McClean said she returned to her hotel one street away after leaving the shop.
Two arrests, one deadly explosion
Two suspects who were arrested were taken into custody hundreds of kilometers apart.
One suspect was arrested in Alcanar, around 200 kilometers (120 miles) southwest of Barcelona.
Also in Alcanar, one person was killed in an explosion at a house, Trapero said, adding that incident was connected to the Barcelona attack. But Trapero didn’t say whether the arrest and explosion were tied to each other.
He did say the victim is Spanish and was not on police radar.
The other Barcelona suspect was arrested in Ripoll, about 110 kilometers (68 miles) north of Barcelona and 300 kilometers (186 miles) from Alcanar.
Government officials respond
The Catalan regional government said it was holding an emergency meeting to discuss the incident.
To facilitate police operations, the Catalan emergency services urged people via Twitter to avoid going out or undertaking any other type of movement that was not “strictly necessary.”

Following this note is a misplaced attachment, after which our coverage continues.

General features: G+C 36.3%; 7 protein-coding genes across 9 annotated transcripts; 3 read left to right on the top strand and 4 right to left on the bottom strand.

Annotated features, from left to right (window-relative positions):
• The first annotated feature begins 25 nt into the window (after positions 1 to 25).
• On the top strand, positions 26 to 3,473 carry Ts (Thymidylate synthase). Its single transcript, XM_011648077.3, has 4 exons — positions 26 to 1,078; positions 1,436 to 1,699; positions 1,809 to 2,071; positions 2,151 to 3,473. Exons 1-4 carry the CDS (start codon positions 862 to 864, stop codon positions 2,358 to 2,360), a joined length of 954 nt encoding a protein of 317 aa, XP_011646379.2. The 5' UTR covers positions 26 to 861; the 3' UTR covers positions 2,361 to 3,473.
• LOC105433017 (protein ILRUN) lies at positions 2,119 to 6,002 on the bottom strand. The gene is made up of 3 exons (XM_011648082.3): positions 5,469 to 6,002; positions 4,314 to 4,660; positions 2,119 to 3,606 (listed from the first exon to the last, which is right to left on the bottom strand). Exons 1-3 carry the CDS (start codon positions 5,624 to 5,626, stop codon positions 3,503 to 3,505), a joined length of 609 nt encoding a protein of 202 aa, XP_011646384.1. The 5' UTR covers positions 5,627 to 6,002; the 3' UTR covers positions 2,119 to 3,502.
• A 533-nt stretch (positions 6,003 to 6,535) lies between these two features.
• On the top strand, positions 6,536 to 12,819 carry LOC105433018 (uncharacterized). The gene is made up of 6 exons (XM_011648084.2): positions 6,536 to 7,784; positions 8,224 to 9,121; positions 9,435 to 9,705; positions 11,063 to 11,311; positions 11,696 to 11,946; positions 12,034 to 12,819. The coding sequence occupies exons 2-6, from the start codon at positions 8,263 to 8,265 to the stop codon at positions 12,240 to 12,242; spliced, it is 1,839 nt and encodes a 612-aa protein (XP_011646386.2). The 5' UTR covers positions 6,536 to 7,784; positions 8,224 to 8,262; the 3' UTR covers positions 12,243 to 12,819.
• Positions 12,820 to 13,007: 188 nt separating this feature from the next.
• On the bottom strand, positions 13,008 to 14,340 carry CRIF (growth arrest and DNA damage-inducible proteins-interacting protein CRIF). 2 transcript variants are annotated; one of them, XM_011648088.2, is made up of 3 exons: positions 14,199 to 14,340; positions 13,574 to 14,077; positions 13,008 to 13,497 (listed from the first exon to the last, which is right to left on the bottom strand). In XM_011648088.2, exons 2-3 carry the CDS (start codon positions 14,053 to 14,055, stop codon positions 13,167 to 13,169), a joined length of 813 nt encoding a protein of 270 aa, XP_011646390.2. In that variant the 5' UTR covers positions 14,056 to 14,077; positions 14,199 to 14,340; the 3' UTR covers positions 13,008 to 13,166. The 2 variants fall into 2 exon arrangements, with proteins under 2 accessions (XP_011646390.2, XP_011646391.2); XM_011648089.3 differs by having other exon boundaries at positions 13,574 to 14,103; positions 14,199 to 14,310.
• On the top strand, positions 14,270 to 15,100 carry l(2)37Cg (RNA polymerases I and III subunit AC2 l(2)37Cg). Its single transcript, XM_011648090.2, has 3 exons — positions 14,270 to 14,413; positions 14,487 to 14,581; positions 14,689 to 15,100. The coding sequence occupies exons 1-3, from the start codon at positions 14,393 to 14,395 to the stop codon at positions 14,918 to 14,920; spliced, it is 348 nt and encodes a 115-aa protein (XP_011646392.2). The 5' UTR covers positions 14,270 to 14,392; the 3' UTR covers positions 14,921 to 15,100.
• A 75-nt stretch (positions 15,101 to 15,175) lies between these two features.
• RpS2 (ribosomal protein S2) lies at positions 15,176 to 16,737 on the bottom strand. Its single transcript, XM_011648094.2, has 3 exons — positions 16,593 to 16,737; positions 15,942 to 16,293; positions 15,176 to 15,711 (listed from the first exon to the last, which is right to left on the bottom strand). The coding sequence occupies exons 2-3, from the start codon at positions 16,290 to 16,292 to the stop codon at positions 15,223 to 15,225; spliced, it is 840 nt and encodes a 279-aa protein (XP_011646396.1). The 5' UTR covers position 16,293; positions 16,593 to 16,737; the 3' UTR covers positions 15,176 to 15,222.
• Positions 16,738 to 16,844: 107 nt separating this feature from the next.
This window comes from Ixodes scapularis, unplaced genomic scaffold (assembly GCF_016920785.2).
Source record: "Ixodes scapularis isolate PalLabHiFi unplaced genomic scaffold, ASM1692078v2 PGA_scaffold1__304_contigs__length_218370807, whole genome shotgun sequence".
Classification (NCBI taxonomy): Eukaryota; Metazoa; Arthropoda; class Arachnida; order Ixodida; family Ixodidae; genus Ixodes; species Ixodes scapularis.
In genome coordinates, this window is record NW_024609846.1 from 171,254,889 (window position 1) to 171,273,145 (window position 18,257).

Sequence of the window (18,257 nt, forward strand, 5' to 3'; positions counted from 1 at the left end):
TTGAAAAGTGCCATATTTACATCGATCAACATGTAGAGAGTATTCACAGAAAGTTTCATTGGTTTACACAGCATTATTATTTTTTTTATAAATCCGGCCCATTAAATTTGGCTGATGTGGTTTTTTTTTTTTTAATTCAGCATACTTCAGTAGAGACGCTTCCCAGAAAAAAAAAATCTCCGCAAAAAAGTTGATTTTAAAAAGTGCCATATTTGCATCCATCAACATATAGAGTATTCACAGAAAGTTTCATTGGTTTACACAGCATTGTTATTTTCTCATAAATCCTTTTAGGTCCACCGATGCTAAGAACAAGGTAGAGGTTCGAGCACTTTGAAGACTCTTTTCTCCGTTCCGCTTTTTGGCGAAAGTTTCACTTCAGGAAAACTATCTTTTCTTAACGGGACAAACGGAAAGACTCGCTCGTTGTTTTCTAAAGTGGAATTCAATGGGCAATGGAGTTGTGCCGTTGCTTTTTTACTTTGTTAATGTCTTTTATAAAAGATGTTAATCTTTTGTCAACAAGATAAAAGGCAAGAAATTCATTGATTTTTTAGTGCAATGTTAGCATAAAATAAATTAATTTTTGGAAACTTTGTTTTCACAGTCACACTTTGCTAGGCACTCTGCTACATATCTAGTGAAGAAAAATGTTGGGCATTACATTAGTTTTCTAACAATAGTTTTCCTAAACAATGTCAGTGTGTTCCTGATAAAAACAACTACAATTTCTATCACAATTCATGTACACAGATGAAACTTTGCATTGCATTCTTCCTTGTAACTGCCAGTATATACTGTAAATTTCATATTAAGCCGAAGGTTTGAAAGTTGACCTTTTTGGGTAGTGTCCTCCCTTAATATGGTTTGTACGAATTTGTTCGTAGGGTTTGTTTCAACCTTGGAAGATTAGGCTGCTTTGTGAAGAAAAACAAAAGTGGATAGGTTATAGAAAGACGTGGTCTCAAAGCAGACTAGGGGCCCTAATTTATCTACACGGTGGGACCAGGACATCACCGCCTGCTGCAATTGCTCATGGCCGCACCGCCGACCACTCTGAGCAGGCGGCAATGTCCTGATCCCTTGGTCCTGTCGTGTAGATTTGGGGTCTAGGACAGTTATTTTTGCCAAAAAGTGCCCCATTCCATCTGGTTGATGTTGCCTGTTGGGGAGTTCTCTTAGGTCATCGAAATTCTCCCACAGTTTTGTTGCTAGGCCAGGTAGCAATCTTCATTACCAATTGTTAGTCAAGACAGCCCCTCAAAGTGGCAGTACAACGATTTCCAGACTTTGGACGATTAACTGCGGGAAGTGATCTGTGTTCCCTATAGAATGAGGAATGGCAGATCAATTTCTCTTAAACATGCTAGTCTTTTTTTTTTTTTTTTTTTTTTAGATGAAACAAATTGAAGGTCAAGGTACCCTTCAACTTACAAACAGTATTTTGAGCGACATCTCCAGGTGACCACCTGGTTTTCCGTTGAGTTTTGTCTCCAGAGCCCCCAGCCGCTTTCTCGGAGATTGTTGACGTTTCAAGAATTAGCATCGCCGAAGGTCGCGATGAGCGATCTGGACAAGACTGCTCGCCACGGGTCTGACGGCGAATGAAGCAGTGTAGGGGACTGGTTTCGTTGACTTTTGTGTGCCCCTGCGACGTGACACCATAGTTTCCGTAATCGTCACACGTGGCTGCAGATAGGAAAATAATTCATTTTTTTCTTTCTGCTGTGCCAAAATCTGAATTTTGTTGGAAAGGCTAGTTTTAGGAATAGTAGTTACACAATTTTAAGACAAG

The Spanish royal family tweeted: “They are assassins, simply criminals who are not going to terrorize us. All of Spain is Barcelona. Las Ramblas will return to be everyone’s.”
The Union of Islamic Communities of Catalonia expressed “condemnation and repulse” for the Barcelona attack.
“Faced with this criminal fact, the union of Islamic communities in Catalonia reiterates its full commitment to the fight against any type of terrorism, and it is expected that those responsible for these attacks may be detained and brought before the courts as early as possible,” its statement said.